Spent scrubber liquid saturated with tar and condensate is vaporized and fed for thermal disposal into the combustion zone of the gasifier. The scrubber is used to reduce the temperature of the clean producer gas to about 40 °C. The clean gas is finally fed into a gas engine to produce electricity and heat. If the gas engine is not in operation the whole amount of producer gas can be burned in a backup boiler to produce heat.
The flue gas of the gas engine is catalytically oxidised to reduce the CO emissions. The sensible heat of the engine’s flue gas is used to produce district heat. The flue gas from the combustion zone is used for preheating air, superheating steam as well as to deliver heat to the district heating grid. A gas filter separates the particles before the flue gas of the combustion zone is released via a stack to the environment.
The plant fulfils all emission requirements. The operation experience shows that there is only one solid residue which is the fly ash from the flue gas. This fly ash fully burned out, the loss of ignition is lower than 0.5 w- %. The plant produces no condensate which has to be disposed externally.
The Güssing plant is in operation continuously since the middle of the year 2002. Of course during this time there were several periods of maintenance and also periods for improvement of the construction. Heat is fed into an existing district heating system and electricity into the power grid. Fig. 2 shows the cumulative production of heat and power since January 2002. The production of electricity started in the middle of the year 2002. From the following figure it can be seen clearly that there were only a few periods were the plant was not in operation. Furthermore, also an increase of the heat and power output can be observed.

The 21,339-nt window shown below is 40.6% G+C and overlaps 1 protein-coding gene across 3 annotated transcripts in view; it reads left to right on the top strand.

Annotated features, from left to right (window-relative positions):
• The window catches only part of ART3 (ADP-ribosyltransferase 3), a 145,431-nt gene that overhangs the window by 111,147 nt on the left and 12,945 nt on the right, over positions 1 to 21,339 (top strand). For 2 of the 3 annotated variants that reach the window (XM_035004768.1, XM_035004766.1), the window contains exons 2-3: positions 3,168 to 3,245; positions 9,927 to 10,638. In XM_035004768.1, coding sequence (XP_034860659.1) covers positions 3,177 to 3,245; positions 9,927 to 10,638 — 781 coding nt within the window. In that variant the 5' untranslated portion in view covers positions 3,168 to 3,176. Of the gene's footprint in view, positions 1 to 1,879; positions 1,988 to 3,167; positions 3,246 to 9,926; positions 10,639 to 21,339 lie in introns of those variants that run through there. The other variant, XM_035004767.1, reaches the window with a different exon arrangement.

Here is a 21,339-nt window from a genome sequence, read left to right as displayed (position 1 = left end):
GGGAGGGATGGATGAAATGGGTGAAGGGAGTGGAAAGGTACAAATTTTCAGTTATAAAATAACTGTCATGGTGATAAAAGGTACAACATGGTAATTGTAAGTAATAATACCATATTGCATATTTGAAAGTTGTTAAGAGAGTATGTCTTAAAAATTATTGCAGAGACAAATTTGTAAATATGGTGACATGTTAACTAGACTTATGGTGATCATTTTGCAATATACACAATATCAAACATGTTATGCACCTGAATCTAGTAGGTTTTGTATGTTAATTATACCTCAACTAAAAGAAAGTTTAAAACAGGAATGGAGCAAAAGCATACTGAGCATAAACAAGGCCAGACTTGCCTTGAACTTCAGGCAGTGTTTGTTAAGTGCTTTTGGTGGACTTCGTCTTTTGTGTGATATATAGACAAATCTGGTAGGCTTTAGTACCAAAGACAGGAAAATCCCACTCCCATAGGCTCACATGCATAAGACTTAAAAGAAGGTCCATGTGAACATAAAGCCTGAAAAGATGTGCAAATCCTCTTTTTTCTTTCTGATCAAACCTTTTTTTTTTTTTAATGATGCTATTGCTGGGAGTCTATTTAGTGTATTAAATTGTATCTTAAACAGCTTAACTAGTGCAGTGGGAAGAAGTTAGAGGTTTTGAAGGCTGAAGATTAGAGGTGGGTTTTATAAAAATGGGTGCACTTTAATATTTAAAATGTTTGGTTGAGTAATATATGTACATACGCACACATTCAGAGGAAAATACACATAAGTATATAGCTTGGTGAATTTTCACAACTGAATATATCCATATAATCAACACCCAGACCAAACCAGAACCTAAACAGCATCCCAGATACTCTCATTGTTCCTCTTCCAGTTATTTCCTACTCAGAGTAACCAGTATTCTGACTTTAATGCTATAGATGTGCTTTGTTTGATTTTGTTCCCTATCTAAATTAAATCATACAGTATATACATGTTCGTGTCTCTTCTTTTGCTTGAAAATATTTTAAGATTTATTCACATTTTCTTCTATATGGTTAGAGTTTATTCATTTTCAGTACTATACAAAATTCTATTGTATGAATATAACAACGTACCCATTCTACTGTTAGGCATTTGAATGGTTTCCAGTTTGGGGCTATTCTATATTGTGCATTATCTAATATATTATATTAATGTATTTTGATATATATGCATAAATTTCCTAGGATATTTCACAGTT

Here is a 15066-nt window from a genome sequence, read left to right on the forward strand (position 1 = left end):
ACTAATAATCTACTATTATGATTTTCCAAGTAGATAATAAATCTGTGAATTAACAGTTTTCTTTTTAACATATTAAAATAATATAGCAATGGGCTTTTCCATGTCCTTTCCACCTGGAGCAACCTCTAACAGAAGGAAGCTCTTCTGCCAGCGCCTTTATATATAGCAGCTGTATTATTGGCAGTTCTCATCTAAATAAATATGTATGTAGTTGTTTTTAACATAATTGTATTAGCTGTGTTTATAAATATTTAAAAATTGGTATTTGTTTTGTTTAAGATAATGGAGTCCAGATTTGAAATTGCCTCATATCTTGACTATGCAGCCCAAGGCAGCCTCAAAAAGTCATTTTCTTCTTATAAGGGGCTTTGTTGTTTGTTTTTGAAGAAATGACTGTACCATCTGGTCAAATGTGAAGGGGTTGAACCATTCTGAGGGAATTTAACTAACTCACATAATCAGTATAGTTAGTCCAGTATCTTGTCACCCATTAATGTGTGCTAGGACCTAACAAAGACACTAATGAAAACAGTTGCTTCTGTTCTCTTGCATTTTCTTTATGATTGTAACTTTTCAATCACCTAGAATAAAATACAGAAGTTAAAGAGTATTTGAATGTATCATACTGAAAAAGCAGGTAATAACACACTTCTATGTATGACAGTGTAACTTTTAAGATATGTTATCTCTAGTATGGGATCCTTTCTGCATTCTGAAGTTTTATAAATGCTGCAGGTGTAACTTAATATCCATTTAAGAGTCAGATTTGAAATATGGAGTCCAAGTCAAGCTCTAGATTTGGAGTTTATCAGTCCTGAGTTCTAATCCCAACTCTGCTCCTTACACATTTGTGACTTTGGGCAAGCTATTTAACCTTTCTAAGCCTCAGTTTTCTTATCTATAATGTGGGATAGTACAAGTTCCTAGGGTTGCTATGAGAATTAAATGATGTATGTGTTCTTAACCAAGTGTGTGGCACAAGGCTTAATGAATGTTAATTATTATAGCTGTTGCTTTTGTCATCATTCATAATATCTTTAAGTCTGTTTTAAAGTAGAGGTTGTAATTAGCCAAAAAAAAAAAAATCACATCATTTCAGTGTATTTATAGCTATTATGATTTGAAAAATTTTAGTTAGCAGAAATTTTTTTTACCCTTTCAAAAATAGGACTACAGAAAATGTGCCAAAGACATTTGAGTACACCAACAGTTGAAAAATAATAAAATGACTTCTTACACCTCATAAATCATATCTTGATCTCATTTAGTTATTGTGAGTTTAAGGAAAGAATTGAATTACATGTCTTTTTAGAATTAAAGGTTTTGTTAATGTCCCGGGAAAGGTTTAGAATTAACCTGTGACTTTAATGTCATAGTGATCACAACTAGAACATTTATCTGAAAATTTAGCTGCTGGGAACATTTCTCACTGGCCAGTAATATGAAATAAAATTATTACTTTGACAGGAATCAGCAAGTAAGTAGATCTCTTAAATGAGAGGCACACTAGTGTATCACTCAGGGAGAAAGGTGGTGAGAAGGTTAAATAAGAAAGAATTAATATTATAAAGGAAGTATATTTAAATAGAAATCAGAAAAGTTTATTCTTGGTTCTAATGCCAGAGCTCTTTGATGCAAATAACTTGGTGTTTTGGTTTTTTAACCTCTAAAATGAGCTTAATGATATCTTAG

Since the beginning of operation of the demonstration
plant the improvement and optimisation of the operation
performance was a permanent task. This optimisation
work carried out by Renet-Austria leads to a reduced
amount of operation means and also a reduction of waste
material which means fly ash from the flue gas line.
The following figure shows the development of the main operation means over the last years.
Nitrogen is used as purge gas at all entrances to or
exits from the plant. Furthermore, nitrogen is used also
for removing the dust from the fabric filter in the
producer gas line. From 2003 to 2005 the nitrogen
consumption could be reduced to about 50 % of the
As gasifier a circulating fluidized bed technology is applied. This means that a bed material is necessary which has a certain attrition rate during operation. This attrition rate and therefore the loss of the bed material depends mainly on the kind of the material, the velocities of the riser, and also the separation efficiency of the cyclone. On the base of the operation experience, some simulation work, and optimisation of these parameters a reduction of the bed material loss by more than 70 % could be obtained.
Another material necessary for the operation is the so-called precoat material. This precoat material is necessary to avoid condensation of tar compounds directly on the filter bag which could lead to plugging or even to damage of the filter cloth. At the beginning a swing operation with two filters (one in operation mode, on-line, another in pre-coating mode, off-line) are applied. Now this operation mode has been change to an online operation which works without any problems. This leads to a dramatic reduction in the need of the precoat material down to about 20 % of the original amount and also to a reduction in the nitrogen consumption (see obove).